Raheem Sterling demands more "black people in leading positions" in football
9 June 2020, 12:28 | Updated: 9 June 2020, 12:30
Raheem Sterling questioned why there was no black representation in football's most powerful positions.
Football as an industry has been attempting to tackle racism for many years, with organisations like Show Racism The Red Card and Kick It Out being two of the most high profile groups trying to eliminate racism from the game, whilst Jadon Sancho recently addressed the murder of George Floyd by revealing an 'RIP George Floyd' t-shirt when he scored a goal.
On several occasions during his career, England and Manchester City player Raheem Sterling has faced racism in many forms, including direct racist abuse from fans during matches and in a new interview he's shone further light on racism in his sport.
Speaking on BBC Newsnight, Raheem Sterling spoke openly about his own experiences with racism and used an example of high profile white players getting managerial jobs ahead of their black colleagues.
Addressing the Black Lves Matter protests which were sparked following the murder of George Floyd, Sterling said, "It's about coming together and finding a solution to be able to spark change because we can talk as much as we want about changing and putting people, black people, in these positions that I do feel they should be in"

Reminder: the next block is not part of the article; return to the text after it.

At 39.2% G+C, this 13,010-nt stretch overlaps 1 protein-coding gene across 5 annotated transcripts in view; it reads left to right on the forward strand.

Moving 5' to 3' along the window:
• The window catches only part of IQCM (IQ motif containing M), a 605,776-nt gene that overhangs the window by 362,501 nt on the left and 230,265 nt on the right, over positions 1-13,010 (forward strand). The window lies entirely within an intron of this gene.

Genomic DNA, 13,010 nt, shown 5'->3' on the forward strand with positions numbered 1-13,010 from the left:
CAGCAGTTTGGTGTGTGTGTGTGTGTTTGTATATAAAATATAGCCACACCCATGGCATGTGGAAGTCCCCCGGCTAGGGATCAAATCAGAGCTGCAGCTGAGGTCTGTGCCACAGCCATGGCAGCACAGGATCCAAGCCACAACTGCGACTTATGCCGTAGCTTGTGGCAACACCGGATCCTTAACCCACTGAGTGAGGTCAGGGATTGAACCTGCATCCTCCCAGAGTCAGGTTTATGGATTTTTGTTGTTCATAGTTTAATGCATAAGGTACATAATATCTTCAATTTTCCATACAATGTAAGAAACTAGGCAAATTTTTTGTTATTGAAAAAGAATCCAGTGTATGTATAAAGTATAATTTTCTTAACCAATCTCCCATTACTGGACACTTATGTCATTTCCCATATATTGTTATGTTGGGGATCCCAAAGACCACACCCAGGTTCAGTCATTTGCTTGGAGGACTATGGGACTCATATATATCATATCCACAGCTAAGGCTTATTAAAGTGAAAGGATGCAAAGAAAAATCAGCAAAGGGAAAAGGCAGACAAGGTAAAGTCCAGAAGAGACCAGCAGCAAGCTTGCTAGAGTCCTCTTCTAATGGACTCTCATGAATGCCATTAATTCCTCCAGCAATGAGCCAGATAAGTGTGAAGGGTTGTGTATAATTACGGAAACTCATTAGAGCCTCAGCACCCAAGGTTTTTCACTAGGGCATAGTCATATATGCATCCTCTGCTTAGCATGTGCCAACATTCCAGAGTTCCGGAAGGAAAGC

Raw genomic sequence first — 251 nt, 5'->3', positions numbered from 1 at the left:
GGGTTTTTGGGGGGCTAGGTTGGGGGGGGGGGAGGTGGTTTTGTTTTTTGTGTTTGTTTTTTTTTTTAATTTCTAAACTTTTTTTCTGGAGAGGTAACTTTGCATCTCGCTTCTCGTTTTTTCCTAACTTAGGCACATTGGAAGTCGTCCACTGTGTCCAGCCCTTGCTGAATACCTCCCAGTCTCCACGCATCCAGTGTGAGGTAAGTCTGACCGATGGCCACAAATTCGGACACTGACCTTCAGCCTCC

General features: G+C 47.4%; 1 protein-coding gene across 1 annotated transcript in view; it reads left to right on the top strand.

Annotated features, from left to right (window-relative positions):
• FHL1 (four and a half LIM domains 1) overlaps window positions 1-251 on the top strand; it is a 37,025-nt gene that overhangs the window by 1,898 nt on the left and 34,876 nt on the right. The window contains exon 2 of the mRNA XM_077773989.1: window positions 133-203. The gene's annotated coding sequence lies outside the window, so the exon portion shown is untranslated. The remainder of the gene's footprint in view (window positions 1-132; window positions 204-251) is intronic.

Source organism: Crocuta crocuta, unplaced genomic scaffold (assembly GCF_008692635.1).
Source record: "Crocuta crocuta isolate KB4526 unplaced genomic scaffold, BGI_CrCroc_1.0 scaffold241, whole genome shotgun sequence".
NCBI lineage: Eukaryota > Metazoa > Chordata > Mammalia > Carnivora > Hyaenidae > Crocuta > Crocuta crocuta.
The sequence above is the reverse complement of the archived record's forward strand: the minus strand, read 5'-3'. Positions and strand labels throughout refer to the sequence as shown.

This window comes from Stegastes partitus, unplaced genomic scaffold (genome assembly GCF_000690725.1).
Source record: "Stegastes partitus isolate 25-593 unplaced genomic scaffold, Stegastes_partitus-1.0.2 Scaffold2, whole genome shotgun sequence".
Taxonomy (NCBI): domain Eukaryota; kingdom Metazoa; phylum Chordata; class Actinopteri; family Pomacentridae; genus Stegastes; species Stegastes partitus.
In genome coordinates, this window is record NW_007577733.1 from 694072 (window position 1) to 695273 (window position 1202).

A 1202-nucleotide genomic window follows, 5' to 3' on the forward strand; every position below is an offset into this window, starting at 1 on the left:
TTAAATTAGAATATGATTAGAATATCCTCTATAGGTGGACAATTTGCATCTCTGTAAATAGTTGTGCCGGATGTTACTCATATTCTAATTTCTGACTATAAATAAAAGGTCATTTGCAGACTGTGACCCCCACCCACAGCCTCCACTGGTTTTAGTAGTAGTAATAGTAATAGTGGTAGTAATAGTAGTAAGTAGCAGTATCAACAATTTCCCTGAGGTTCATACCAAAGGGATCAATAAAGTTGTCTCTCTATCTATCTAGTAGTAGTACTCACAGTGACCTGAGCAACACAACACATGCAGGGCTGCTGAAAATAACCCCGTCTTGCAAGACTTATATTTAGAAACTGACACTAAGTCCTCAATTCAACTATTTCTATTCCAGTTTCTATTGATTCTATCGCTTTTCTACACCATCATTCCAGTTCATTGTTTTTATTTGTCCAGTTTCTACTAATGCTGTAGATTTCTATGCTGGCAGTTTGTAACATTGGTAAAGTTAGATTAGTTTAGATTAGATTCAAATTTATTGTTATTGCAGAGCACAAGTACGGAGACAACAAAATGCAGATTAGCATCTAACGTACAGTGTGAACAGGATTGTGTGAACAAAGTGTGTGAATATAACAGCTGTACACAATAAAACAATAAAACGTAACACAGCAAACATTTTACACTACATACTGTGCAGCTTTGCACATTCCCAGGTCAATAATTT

He continued, "For example, the coaching staff that you see around football clubs. I'll give a perfect example. There's Steven Gerrard, Frank Lampard, you have Sol Campbell and you have Ashley Cole. All had great careers, all played for England. At the same time, they've all respectfully done their coaching badges to coach at the highest level and the two that haven't been given the right opportunities are the two black former players."
Referencing the number of black players n the Premier League compared with those in higher positions at clubs and in the FA, Sterling said, "There's something like 500 players in the Premier League and a third of them are black and we have no representation of us in the hierarchy, no representation of us in the coaching staffs. There's not a lot of faces that we can relate to and have conversations with."
Calling for change within football, Sterling stated, "I want change. The change is being able to speak to people in parliament, people at the hierarchy at my football club — not just my football club, football clubs across the country, people at the national team of England, to implement change and give equal chances to black coaches — and not just black coaches, but also different ethnicities."